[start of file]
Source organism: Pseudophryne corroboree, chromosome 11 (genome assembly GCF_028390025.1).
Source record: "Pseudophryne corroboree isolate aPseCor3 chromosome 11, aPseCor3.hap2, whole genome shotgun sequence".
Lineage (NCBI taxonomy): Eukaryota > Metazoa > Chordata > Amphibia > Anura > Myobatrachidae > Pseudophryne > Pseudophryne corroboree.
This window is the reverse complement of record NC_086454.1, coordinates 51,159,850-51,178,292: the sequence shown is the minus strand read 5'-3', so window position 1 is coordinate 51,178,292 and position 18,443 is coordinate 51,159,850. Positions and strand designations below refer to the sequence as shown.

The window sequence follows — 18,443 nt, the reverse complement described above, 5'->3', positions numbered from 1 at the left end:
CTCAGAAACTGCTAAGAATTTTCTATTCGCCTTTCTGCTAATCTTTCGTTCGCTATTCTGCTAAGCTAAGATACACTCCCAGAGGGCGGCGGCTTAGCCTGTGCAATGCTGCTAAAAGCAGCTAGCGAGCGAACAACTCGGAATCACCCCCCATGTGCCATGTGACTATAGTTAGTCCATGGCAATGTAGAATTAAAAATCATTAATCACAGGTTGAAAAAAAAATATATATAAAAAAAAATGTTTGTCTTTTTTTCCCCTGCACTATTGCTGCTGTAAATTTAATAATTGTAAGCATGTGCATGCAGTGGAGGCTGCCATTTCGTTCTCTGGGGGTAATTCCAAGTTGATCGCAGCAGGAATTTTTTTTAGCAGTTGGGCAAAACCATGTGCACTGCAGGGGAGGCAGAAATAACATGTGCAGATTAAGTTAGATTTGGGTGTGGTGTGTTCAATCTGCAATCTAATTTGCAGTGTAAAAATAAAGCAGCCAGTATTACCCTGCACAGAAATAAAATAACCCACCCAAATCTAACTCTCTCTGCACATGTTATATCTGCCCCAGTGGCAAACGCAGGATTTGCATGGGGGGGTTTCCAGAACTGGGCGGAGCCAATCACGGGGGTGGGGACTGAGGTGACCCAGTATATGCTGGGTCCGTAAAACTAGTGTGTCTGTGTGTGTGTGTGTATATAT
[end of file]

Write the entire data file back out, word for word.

Source organism: Pseudophryne corroboree, chromosome 11 (genome assembly GCF_028390025.1).
Source record: "Pseudophryne corroboree isolate aPseCor3 chromosome 11, aPseCor3.hap2, whole genome shotgun sequence".
Lineage (NCBI taxonomy): Eukaryota > Metazoa > Chordata > Amphibia > Anura > Myobatrachidae > Pseudophryne > Pseudophryne corroboree.
This window is the reverse complement of record NC_086454.1, coordinates 51,159,850-51,178,292: the sequence shown is the minus strand read 5'-3', so window position 1 is coordinate 51,178,292 and position 18,443 is coordinate 51,159,850. Positions and strand designations below refer to the sequence as shown.

The window sequence follows — 18,443 nt, the reverse complement described above, 5'->3', positions numbered from 1 at the left end:
CTCAGAAACTGCTAAGAATTTTCTATTCGCCTTTCTGCTAATCTTTCGTTCGCTATTCTGCTAAGCTAAGATACACTCCCAGAGGGCGGCGGCTTAGCCTGTGCAATGCTGCTAAAAGCAGCTAGCGAGCGAACAACTCGGAATCACCCCCCATGTGCCATGTGACTATAGTTAGTCCATGGCAATGTAGAATTAAAAATCATTAATCACAGGTTGAAAAAAAAATATATATAAAAAAAAATGTTTGTCTTTTTTTCCCCTGCACTATTGCTGCTGTAAATTTAATAATTGTAAGCATGTGCATGCAGTGGAGGCTGCCATTTCGTTCTCTGGGGGTAATTCCAAGTTGATCGCAGCAGGAATTTTTTTTAGCAGTTGGGCAAAACCATGTGCACTGCAGGGGAGGCAGAAATAACATGTGCAGATTAAGTTAGATTTGGGTGTGGTGTGTTCAATCTGCAATCTAATTTGCAGTGTAAAAATAAAGCAGCCAGTATTACCCTGCACAGAAATAAAATAACCCACCCAAATCTAACTCTCTCTGCACATGTTATATCTGCCCCAGTGGCAAACGCAGGATTTGCATGGGGGGGTTTCCAGAACTGGGCGGAGCCAATCACGGGGGTGGGGACTGAGGTGACCCAGTATATGCTGGGTCCGTAAAACTAGTGTGTCTGTGTGTGTGTGTGTATATAT